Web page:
Now that The Bronx has been razed, site to remain vacant for 6 months

The Warwick Melrose Hotel cleared land along Cedar Springs for an upcoming addition to the hotel. The old building was demolished last week and the land cleared by this Wednesday.

In 2011, the hotel purchased the property that was the home of the restaurant The Bronx since 1975 for a planned expansion.

Hotel General Manager Larry McAfee said construction probably won’t begin until June or July. Before then, the hotel has some zoning issues to take care of and will be submitting plans to the Oak Lawn Committee.

He expects approval to come before the City Council in March.

Current plans are to build a pool, spa and ballroom. McAfee said the new building will probably be only two stories. The hotel will also probably add about 100 parking spaces.

The building that was demolished housed some of the earliest gay-owned businesses on Cedar Springs Road including Lobo Bookstore and Under Arrest. When those businesses moved, The Bronx doubled its size and occupied the full building.

Also torn down was the old Spanish Village, a restaurant that was located in a building between The Bronx and Cafe Brazil (which was Steak and Egg Kitchen at the time). The Spanish Village building, which had been vacant for more than 20 years, was distinguished by the house that sat on top of the restaurant.

—  David Taffet

Melrose Hotel’s plans for The Bronx property include ballroom, meeting and conference space

Warwick, the owner of the Melrose Hotel which last week announced plans to purchase The Bronx, the restaurant that has anchored the gayborhood for 35 years, released their plans for the real estate today.

“The current plans call for a large and pillar-less ballroom which would be complemented by additional meeting and conference space in a nearby building. The construction of a spa and a swimming pool is also under study,” Warwick said.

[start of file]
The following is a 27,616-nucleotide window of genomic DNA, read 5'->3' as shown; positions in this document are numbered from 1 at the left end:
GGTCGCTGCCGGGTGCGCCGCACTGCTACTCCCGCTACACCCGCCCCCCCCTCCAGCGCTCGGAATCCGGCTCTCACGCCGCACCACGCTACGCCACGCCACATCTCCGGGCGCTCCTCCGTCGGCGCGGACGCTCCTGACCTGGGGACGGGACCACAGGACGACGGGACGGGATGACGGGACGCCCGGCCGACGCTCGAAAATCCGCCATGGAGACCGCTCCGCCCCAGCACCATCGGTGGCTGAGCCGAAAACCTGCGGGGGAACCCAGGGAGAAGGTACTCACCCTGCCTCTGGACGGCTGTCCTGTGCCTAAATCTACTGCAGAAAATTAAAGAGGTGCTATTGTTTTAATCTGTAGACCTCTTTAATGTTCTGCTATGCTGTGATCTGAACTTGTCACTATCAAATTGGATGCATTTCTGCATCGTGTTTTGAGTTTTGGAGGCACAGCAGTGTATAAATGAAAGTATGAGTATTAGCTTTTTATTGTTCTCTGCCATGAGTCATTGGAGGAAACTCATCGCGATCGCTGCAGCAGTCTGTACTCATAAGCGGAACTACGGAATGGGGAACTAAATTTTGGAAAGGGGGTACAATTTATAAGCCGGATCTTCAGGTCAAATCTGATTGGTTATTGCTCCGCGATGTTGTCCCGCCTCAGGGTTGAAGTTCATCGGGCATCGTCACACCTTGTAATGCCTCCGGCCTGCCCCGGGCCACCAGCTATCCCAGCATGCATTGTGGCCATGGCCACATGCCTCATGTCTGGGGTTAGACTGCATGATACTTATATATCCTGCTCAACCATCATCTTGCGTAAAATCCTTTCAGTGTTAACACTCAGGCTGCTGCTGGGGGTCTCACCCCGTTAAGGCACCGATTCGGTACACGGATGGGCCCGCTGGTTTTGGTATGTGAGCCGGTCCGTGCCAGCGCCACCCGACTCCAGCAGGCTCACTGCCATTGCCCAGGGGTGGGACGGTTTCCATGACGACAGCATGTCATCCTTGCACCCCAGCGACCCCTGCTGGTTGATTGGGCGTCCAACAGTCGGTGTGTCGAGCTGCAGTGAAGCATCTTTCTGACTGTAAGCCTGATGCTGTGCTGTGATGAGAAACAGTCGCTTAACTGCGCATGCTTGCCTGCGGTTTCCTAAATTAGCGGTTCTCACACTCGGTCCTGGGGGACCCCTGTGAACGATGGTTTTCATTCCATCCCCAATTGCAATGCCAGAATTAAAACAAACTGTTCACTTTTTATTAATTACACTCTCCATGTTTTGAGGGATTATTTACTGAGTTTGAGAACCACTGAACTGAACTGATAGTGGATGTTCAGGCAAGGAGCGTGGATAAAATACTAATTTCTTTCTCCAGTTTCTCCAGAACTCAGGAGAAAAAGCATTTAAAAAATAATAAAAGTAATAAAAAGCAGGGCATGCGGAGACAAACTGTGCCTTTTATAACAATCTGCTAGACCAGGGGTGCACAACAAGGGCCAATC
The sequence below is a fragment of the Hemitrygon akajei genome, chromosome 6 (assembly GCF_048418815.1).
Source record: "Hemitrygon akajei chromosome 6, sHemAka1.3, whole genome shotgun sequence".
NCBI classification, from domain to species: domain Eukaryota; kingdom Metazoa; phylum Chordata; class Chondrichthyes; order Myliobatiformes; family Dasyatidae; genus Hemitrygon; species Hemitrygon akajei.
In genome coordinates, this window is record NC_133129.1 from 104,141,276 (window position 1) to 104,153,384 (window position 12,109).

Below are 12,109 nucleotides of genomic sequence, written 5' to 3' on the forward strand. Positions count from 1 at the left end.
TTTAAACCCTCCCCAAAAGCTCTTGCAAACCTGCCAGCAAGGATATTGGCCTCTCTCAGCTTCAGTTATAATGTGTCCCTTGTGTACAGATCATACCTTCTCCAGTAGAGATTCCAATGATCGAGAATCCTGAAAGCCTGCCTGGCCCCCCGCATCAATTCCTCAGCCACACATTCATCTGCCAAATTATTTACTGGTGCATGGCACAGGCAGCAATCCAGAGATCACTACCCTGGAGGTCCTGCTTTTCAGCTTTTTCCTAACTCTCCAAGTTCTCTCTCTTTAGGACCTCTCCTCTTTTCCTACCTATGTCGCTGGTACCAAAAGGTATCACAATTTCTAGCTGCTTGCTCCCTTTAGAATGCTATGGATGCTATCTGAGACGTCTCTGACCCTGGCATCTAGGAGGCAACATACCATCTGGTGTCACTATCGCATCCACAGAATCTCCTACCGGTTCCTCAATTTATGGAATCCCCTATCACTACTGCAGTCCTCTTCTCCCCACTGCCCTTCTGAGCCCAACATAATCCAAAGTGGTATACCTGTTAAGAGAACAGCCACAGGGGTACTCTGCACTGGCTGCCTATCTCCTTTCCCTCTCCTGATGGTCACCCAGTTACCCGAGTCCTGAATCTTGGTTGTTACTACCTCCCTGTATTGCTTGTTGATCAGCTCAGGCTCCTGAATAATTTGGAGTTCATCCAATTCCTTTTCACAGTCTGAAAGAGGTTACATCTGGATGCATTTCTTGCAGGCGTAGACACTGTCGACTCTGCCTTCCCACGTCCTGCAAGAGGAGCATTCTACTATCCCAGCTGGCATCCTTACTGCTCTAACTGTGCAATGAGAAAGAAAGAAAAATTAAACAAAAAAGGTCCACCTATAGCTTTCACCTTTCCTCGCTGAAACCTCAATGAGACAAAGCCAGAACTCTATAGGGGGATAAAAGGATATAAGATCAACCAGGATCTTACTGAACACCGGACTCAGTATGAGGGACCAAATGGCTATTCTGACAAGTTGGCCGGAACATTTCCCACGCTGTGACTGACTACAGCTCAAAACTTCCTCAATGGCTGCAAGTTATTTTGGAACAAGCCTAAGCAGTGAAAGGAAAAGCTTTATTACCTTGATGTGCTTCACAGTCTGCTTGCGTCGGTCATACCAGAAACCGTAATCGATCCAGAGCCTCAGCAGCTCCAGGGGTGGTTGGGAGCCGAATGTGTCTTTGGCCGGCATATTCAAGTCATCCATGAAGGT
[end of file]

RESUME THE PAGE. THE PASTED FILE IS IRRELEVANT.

Whatever it ends up being, it sounds like it will not be a restaurant — and certainly not The Bronx.

The Bronx occupies a building constructed in the early 20th century. It would presumably be razed to make room for whatever construction the Melrose pursues.

—  Arnold Wayne Jones

The Bronx says farewell

After 35 years, The Bronx Cafe closed its doors for the last time Sunday, following a busy weekend that saw finding a table harder than Final Four seats. Around 7 p.m. Sunday, everything was cycling down and the remaining staffers — including co-owner Jess Gilbert and his nonagenarian mother, seated center, posed for a final photo. It was a tearful last few days, following the announcement earlier this week that the restaurant that basically invented the gayborhood sold to the Warwick Melrose Hotel. No word yet on what will become of the space.

“We need to start a petition to keep it The Bronx!” one patron insisted to me. Of course, the Melrose probably bought it with a plan in mind we don’t know about, so I don’t know how successful such a petition would be. But it didn’t matter Sunday — everyone was choked up, but there was also joy in the air.

To read last week’s story on the Bronx closure, go here, and to see additional photos, go here.

—  Arnold Wayne Jones